I have been a user of TextSecure (now Signal) on Android for many years. Not that I have much to hide, nor do I have many family members or friends that use the same application to profit from the message encryption – no, just as a matter of principle. But it was only recently that I could peer into the mind of the man who created the tool: Moxie Marlinspike (this pseudonym would not look out of place in a cyberpunk novel). So thanks, Wired, for this opportunity to “Meet Moxie Marlinspike, the Anarchist Bringing Encryption to All of Us“.
Just as knives can be used to stage a terrorist attack, so can any tool be used for good as well as for bad. Does that mean we have to cripple the tool, which is what some people are asking when talking about encryption? From the Wired article:
Marlinspike follows this remark with a statement that practically no one else in the privacy community is willing to make in public: that yes, people will use encryption to do illegal things. And that may just be the whole point. “I actually think that law enforcement should be difficult,” Marlinspike says, looking calmly out at the crowd. “And I think it should actually be possible to break the law.”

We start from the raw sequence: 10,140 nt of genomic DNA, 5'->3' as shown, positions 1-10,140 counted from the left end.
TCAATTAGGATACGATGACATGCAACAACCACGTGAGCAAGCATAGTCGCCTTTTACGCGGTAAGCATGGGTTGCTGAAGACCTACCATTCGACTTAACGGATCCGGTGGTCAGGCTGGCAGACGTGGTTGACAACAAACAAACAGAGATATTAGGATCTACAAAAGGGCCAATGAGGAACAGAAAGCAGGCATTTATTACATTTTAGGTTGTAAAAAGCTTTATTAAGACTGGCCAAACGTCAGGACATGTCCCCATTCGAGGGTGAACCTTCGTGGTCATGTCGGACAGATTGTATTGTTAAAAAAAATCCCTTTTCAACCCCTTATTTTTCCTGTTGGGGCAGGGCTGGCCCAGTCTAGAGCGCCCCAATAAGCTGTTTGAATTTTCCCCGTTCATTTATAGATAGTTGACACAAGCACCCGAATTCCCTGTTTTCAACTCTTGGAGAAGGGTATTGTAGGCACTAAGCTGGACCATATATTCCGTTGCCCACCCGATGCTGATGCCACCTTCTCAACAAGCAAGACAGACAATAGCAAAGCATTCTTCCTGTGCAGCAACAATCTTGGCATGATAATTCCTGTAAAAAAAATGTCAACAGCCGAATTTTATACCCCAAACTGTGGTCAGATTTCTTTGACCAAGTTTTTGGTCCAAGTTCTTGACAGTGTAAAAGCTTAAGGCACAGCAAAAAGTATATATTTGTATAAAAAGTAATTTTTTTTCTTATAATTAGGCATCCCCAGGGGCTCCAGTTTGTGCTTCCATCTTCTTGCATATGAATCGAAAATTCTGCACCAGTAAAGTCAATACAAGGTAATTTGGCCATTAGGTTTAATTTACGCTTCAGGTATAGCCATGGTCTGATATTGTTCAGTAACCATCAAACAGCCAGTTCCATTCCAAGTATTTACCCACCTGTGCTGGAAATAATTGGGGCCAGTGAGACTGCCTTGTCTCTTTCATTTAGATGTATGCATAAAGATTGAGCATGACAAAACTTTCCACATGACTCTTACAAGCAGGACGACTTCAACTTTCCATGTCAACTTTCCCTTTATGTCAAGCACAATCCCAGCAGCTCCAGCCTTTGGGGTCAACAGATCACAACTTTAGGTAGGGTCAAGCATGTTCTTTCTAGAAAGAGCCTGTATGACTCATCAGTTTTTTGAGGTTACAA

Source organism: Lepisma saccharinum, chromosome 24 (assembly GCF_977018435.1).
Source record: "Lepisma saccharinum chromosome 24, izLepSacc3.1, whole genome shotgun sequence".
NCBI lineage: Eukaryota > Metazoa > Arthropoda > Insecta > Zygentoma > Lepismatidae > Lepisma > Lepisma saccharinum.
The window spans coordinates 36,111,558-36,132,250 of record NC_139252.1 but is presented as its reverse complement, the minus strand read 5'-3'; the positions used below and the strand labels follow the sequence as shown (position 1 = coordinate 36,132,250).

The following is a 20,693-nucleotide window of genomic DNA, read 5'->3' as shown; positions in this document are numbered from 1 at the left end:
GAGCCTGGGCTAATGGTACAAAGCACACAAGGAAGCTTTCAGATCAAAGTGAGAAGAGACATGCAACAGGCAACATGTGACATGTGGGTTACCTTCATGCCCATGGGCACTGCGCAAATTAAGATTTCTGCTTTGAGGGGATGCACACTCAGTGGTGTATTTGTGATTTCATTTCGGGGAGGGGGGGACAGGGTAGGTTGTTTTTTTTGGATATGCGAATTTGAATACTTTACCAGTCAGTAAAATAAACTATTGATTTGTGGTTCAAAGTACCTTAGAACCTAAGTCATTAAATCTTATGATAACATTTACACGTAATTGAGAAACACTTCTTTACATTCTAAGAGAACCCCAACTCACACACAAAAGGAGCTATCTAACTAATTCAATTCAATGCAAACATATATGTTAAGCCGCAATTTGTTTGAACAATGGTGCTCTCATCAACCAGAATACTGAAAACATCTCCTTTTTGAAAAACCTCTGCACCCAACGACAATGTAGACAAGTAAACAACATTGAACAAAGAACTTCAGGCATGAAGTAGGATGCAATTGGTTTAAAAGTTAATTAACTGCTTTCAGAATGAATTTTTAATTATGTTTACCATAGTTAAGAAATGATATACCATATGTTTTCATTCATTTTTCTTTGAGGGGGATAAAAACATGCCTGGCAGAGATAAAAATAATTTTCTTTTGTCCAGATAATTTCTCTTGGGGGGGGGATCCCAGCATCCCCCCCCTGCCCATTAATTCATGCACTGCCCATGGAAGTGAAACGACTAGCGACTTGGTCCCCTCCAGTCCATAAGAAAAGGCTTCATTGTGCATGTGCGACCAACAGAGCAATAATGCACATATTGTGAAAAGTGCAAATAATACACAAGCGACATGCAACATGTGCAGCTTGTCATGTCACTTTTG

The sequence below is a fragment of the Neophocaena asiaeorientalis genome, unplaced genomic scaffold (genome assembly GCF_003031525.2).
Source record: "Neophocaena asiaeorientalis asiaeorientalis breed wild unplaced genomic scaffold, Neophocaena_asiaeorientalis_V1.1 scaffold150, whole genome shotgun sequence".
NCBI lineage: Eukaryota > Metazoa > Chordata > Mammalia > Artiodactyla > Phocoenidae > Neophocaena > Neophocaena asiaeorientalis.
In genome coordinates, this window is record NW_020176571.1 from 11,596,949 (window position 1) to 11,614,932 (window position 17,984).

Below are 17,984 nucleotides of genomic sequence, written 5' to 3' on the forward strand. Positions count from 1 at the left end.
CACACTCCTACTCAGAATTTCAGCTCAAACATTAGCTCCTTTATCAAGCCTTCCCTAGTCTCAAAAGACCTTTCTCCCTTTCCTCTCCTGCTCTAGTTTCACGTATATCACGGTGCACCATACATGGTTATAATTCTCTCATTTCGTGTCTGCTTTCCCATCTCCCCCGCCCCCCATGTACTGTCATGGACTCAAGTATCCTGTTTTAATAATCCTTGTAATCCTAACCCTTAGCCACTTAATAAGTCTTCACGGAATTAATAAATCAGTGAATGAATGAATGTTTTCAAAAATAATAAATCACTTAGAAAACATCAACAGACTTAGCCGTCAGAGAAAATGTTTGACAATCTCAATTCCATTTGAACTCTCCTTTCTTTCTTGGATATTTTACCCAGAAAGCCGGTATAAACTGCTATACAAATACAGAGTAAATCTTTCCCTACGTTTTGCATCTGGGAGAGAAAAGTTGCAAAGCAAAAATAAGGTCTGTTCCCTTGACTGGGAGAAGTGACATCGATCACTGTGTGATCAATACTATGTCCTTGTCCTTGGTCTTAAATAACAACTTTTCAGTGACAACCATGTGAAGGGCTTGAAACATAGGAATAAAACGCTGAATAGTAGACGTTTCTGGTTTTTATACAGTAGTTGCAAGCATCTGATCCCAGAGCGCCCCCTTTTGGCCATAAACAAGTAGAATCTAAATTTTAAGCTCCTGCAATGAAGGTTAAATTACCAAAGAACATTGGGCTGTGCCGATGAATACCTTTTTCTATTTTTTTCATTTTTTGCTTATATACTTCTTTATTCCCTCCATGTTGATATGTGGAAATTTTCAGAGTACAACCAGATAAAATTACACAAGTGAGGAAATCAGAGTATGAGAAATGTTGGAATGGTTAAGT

Up to a degree, I concur with that statement. Of course, it does not mean that any law is there to be broken all day long, every time it is possible. But how can you make better laws, if the existing ones cannot be broken? Laws are just one of the tools humans use to organise their lives. When society evolves, e.g. because of fundamental changes in technology, laws have to change as well… Let’s just make sure we pick the right law to break.
PS. Marlinspike is not a prolific blogger, but the writing on his blog is nevertheless a good way to get an idea of how he thinks. Recommended reading – not just about encryption.